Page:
For the second year running, Bruntwood is pleased to be headline sponsor of the Royal Horticultural Society (RHS) Flower Show at Tatton Park. This year, with Planit-IE and Hultons, we have created ‘The Bruntwood Experiment’ garden. But why would a company such as Bruntwood sponsor a show like this?
Sponsoring the RHS Flower Show
Bruntwood is committed to ‘making our great city regions greater’ and through the sponsorship of events like this, we can do just this. Supporting the RHS Flower Show allows us to focus improving the environment, educating people about how plants and greening can play an important role in tackling the effects of climate change. Not only this, but we are able to show our cities and communities how horticulture can impact our wellbeing, as well as bring people together.
At Bruntwood, we firmly believe in the importance of the wider community and sustainability, creating the foundations needed to benefit future generations. Kate Vokes, Director of Culture at Bruntwood, said: "[Our partnership] with RHS Tatton allows us to demonstrate how urban greening can be put into practice by a business such as ours to create not only vibrant, community focused workspaces, but truly emphasise the importance of and contribute to enhancing plant life and green space in our cities for the benefit of the environment and future generations.”
The Bruntwood Experiment
The design of Bruntwood’s garden this year features over 1,200 suspended plants, championing urban greening. Through ‘The Bruntwood Experiment’, guests can explore the different ways often overlooked plants, which are usually written off as weeds, naturally colonise our urban spaces. The experiment aims to show how these plants can thrive, contributing to the biodiversity and overall wellbeing of a community.
Bruntwood is committed to addressing the physical and social challenges we face in our ever-changing urban environments and hopes that this experiment beginning at RHS Flower Show Tatton Park will, over time, help to improve our city regions.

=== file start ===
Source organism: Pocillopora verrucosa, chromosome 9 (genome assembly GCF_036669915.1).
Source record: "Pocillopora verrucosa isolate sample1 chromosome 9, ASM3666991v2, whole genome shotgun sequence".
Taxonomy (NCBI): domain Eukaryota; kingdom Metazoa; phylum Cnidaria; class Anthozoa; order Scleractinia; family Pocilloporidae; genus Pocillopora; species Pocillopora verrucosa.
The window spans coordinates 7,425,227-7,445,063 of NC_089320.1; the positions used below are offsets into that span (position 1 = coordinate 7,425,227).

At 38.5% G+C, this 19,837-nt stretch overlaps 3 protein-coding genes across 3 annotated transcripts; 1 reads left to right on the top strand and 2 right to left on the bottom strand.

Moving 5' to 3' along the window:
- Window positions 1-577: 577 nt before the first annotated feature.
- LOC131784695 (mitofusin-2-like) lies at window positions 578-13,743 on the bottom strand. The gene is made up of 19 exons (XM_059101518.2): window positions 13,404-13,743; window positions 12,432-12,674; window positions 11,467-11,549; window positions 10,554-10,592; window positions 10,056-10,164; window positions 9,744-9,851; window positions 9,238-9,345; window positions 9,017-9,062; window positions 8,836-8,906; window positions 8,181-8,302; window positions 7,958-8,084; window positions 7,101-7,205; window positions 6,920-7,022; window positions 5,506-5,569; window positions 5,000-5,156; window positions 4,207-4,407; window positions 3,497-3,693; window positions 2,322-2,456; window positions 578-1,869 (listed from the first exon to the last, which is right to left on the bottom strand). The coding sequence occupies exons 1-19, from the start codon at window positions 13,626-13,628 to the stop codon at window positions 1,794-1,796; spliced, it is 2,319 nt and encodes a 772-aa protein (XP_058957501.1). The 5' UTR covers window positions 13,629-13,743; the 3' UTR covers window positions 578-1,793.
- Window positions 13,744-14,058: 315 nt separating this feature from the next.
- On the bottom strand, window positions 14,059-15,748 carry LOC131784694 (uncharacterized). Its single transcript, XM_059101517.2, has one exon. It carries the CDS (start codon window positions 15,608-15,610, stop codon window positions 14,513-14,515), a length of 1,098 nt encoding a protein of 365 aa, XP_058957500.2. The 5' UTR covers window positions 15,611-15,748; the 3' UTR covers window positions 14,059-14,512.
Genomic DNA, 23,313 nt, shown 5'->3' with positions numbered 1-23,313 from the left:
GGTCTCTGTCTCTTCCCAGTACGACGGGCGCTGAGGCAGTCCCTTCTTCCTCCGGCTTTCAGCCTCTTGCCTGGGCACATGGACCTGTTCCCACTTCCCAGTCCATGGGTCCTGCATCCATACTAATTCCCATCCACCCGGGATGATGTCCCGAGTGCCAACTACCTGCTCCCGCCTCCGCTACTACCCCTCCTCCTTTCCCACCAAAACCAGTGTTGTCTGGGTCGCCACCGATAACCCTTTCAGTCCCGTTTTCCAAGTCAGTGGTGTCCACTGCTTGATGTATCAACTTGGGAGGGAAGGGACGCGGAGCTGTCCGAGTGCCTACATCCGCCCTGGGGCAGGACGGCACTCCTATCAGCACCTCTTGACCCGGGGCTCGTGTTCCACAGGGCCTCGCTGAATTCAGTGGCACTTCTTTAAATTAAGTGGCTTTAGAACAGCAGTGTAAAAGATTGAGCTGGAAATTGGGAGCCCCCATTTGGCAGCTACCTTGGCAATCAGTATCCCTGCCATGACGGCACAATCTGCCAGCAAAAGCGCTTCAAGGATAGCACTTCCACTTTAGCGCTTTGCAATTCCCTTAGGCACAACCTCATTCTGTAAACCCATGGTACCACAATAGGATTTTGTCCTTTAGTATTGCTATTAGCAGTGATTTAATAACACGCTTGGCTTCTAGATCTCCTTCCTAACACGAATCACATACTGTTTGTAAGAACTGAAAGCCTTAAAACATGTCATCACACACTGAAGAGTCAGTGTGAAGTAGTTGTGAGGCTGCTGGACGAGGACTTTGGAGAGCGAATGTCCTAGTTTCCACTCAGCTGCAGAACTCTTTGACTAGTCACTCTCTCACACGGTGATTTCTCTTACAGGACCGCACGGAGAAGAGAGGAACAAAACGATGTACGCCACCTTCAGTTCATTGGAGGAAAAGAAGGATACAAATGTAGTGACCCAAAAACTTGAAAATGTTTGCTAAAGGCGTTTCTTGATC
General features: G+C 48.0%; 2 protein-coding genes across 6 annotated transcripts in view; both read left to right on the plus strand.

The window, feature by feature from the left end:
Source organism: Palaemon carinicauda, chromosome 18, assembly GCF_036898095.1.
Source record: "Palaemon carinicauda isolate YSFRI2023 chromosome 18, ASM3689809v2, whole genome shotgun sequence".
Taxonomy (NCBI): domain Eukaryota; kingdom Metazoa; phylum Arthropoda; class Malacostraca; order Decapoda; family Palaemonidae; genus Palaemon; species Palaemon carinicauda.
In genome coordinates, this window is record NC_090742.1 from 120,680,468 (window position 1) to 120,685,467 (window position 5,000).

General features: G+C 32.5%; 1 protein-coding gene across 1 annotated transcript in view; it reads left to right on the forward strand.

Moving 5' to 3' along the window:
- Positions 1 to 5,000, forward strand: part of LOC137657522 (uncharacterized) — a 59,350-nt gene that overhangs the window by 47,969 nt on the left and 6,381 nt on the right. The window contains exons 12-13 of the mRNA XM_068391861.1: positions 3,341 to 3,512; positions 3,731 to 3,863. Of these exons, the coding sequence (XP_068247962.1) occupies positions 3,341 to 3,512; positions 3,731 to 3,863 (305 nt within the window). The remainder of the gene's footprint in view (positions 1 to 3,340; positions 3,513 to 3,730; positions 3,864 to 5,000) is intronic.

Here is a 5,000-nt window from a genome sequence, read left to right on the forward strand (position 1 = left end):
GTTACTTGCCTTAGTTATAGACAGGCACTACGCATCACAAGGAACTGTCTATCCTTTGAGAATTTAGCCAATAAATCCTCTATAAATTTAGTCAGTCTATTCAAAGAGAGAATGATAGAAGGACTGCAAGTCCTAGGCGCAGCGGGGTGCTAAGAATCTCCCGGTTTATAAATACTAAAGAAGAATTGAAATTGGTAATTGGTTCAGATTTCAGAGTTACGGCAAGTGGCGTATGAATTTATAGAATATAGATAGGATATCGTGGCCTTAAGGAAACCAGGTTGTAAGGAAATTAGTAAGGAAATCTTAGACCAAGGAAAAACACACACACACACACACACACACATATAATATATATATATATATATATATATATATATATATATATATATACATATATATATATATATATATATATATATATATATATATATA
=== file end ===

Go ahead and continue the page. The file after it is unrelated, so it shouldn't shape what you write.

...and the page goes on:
Involving the wider community
The garden also functions as a means of bringing people closer together through horticulture. Bruntwood has already brought together the garden team and students from University Centre Reaseheath in Cheshire to help create elements of the garden. Beyond the show, Bruntwood will continue to bring communities together to collaborate on new ways of greening urban spaces.
Bruntwood has partnered with many organisations for this year’s RHS Flower Show Tatton Park. City of Trees, an innovative movement to plant a tree for every man, woman and child who lives there, within a generation. The City of Trees team will be hosting family-friendly activities linked with urban greening to reflect the themes of the Bruntwood garden.
The Museum of Science and Industry (MOSI) will be hosting a series of workshops and experiments in the garden, reflecting Manchester’s rich heritage. MOSI, located in Castlefield, is devoted to inspiring its visitors through ideas that change the world.
Planit and Hultons, the designers and contractors behind The Bruntwood Experiment, will be holding workshops on how to create a suspended plant which are featured in the garden. The aim is to bring people together through this activity and encourage them to green their homes and spaces by showcasing how easy it is create these plants.
In the Bruntwood Space on Saturday, BBC Front Row Presenter Kirsty Lang will be chairing a discussion on the Bruntwood Prize for Playwriting. She will be joined by award-winning actor Don Warrington and prize-winning playwrights James Fritz and Kendell Feaver, both of whom will see their plays performed at the Royal Exchange Theatre this Autumn.
Visit the Bruntwood RHS Flower Show page to find out more about our relationship with the RHS, The Bruntwood Experiment garden and the events taking place throughout the show.